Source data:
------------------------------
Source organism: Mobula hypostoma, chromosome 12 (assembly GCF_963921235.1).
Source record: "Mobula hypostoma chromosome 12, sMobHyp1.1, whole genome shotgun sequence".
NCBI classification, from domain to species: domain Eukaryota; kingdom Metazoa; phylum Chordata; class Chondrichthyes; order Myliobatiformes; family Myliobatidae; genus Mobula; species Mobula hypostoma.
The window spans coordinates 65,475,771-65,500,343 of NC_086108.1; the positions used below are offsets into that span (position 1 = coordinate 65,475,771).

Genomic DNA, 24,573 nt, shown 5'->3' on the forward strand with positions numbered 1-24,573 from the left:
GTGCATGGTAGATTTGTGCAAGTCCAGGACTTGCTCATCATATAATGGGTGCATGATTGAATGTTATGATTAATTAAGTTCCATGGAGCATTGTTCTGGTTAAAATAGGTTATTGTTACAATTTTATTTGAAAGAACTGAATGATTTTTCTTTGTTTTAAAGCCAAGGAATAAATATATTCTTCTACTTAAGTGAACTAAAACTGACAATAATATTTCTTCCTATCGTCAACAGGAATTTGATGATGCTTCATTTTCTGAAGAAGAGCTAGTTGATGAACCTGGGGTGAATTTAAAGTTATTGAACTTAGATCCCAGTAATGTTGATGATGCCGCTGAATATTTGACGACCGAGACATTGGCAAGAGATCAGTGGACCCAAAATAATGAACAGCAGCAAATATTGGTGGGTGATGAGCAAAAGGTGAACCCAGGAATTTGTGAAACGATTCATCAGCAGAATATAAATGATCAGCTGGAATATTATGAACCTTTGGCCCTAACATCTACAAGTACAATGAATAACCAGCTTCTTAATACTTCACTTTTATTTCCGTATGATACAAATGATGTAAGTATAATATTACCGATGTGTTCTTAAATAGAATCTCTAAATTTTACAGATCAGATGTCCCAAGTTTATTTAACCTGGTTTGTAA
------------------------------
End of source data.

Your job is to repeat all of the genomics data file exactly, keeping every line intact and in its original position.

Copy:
Source organism: Mobula hypostoma, chromosome 12 (assembly GCF_963921235.1).
Source record: "Mobula hypostoma chromosome 12, sMobHyp1.1, whole genome shotgun sequence".
NCBI classification, from domain to species: domain Eukaryota; kingdom Metazoa; phylum Chordata; class Chondrichthyes; order Myliobatiformes; family Myliobatidae; genus Mobula; species Mobula hypostoma.
The window spans coordinates 65,475,771-65,500,343 of NC_086108.1; the positions used below are offsets into that span (position 1 = coordinate 65,475,771).

Genomic DNA, 24,573 nt, shown 5'->3' on the forward strand with positions numbered 1-24,573 from the left:
GTGCATGGTAGATTTGTGCAAGTCCAGGACTTGCTCATCATATAATGGGTGCATGATTGAATGTTATGATTAATTAAGTTCCATGGAGCATTGTTCTGGTTAAAATAGGTTATTGTTACAATTTTATTTGAAAGAACTGAATGATTTTTCTTTGTTTTAAAGCCAAGGAATAAATATATTCTTCTACTTAAGTGAACTAAAACTGACAATAATATTTCTTCCTATCGTCAACAGGAATTTGATGATGCTTCATTTTCTGAAGAAGAGCTAGTTGATGAACCTGGGGTGAATTTAAAGTTATTGAACTTAGATCCCAGTAATGTTGATGATGCCGCTGAATATTTGACGACCGAGACATTGGCAAGAGATCAGTGGACCCAAAATAATGAACAGCAGCAAATATTGGTGGGTGATGAGCAAAAGGTGAACCCAGGAATTTGTGAAACGATTCATCAGCAGAATATAAATGATCAGCTGGAATATTATGAACCTTTGGCCCTAACATCTACAAGTACAATGAATAACCAGCTTCTTAATACTTCACTTTTATTTCCGTATGATACAAATGATGTAAGTATAATATTACCGATGTGTTCTTAAATAGAATCTCTAAATTTTACAGATCAGATGTCCCAAGTTTATTTAACCTGGTTTGTAA